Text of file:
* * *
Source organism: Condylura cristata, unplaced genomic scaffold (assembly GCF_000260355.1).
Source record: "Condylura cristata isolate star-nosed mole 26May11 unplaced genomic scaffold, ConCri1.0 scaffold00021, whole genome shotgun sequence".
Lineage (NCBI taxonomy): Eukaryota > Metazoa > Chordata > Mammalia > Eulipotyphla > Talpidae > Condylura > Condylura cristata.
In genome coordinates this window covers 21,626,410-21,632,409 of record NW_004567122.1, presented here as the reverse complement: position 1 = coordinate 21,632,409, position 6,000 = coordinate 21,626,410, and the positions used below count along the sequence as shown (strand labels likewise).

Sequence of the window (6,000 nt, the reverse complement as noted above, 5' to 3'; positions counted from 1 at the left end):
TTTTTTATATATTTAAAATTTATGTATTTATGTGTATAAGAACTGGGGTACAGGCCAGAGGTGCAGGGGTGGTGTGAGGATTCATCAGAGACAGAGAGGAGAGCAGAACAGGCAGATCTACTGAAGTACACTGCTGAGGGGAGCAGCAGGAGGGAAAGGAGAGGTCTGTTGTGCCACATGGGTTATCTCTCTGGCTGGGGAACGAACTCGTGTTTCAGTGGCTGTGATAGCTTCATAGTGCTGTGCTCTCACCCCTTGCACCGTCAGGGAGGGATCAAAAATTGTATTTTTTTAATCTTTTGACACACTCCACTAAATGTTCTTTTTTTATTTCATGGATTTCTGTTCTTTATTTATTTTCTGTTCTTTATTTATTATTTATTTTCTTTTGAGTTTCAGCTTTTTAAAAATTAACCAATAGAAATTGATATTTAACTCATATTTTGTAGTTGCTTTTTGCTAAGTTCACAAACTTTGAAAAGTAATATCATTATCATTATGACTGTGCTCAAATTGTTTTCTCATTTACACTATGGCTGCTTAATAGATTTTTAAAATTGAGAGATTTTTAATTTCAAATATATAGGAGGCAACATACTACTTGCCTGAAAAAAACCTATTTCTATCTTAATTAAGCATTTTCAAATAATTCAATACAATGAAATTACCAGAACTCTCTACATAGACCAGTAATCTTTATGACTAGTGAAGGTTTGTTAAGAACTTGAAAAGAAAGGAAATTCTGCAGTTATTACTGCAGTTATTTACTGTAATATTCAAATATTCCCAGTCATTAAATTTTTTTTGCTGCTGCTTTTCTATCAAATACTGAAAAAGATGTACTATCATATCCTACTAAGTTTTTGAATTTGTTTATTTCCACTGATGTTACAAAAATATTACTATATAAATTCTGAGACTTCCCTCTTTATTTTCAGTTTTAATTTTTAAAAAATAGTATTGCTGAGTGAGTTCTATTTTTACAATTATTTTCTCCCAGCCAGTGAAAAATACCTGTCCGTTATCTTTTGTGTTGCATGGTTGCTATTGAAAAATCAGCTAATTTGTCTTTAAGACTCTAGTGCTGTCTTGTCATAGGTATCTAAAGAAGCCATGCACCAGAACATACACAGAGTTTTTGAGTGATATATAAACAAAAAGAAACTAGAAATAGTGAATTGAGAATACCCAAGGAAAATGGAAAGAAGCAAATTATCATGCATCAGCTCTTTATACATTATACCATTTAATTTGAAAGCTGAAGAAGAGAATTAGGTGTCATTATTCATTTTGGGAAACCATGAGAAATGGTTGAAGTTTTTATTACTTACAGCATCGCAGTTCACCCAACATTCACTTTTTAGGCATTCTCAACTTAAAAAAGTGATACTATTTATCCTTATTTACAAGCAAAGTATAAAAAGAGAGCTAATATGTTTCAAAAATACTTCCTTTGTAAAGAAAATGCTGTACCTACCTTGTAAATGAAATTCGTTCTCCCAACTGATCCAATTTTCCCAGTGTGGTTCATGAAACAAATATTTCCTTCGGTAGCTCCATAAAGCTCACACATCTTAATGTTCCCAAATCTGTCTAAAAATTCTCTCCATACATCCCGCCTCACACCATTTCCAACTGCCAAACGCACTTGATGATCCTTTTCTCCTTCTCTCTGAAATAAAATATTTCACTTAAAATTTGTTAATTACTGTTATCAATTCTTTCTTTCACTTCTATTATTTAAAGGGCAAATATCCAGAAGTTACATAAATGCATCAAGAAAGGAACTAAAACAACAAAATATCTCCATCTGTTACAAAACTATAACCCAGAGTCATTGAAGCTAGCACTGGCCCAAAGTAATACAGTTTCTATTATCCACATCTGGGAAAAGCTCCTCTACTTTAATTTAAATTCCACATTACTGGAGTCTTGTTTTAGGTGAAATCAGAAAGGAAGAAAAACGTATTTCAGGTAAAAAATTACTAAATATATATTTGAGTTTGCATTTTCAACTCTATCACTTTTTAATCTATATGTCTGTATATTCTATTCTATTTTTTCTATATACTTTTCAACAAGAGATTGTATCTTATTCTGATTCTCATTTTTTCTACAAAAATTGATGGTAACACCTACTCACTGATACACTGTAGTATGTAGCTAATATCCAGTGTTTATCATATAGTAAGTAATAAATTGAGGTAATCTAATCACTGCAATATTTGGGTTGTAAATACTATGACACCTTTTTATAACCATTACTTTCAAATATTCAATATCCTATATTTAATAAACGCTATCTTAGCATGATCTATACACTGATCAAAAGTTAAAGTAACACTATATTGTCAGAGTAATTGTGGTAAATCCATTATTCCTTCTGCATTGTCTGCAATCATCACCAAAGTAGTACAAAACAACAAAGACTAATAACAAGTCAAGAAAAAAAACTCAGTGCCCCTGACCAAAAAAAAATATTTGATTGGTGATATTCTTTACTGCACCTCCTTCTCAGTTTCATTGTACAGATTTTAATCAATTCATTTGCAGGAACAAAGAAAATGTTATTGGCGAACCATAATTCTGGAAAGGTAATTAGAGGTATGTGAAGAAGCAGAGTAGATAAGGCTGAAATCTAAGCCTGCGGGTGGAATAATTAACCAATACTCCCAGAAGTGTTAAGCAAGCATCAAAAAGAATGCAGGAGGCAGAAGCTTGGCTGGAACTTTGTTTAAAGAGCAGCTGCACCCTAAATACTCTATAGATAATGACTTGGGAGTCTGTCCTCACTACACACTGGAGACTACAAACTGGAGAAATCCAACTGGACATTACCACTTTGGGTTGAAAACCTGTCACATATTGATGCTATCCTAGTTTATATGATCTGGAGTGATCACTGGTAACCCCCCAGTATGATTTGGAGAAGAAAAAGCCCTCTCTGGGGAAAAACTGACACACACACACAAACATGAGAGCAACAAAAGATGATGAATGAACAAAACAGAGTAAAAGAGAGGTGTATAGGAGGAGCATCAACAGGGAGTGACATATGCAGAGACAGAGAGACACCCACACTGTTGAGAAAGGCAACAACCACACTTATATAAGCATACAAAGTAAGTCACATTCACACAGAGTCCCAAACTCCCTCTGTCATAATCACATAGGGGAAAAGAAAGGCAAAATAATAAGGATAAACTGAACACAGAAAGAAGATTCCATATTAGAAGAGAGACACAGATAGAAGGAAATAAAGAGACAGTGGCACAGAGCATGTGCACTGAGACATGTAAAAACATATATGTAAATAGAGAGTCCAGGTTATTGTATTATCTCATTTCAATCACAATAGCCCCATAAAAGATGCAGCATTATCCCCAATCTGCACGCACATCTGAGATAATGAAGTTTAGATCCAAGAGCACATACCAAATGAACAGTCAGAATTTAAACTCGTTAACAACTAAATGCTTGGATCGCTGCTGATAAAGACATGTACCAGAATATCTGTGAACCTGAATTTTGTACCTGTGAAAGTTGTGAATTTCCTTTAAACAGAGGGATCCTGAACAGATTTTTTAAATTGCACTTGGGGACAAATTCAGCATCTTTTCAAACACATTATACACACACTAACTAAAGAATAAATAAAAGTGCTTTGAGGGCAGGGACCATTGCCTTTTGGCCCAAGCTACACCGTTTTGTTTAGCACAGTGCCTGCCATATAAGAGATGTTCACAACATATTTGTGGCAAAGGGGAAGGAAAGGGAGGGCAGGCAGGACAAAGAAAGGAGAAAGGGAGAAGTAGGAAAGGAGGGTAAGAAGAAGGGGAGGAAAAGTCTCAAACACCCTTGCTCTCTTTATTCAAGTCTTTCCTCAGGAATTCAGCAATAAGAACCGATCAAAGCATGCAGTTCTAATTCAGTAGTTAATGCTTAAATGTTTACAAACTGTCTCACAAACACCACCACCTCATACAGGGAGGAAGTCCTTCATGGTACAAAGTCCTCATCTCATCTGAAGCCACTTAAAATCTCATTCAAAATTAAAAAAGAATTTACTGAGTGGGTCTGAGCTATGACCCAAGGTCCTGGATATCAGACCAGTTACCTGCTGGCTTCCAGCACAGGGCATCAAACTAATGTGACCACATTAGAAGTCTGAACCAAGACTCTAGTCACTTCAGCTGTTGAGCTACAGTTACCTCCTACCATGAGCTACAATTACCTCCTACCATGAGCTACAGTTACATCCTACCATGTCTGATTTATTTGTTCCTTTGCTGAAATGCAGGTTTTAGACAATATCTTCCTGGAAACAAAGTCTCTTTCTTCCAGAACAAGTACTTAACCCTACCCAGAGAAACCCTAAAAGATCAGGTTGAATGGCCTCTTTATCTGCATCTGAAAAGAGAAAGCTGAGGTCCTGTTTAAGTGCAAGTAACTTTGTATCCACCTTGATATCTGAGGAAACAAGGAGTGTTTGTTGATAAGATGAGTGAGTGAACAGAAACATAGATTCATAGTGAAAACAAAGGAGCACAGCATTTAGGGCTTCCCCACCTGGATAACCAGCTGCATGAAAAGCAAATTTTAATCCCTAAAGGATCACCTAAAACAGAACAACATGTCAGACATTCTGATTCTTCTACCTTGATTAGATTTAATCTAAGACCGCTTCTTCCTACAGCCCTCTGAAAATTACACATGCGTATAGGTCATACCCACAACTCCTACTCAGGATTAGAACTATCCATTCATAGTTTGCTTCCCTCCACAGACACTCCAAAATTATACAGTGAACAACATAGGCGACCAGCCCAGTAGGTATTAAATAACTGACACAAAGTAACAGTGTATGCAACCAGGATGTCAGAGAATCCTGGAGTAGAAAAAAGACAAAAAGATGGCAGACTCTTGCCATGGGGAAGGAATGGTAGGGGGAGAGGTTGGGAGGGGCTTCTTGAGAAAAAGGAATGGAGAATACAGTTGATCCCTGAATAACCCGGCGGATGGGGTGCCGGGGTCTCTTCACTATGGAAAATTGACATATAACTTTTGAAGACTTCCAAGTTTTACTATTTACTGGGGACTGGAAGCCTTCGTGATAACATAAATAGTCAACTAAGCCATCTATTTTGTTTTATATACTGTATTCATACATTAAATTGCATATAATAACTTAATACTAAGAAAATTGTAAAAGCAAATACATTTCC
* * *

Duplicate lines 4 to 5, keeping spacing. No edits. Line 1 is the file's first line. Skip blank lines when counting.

In genome coordinates this window covers 21,626,410-21,632,409 of record NW_004567122.1, presented here as the reverse complement: position 1 = coordinate 21,632,409, position 6,000 = coordinate 21,626,410, and the positions used below count along the sequence as shown (strand labels likewise).

Sequence of the window (6,000 nt, the reverse complement as noted above, 5' to 3'; positions counted from 1 at the left end):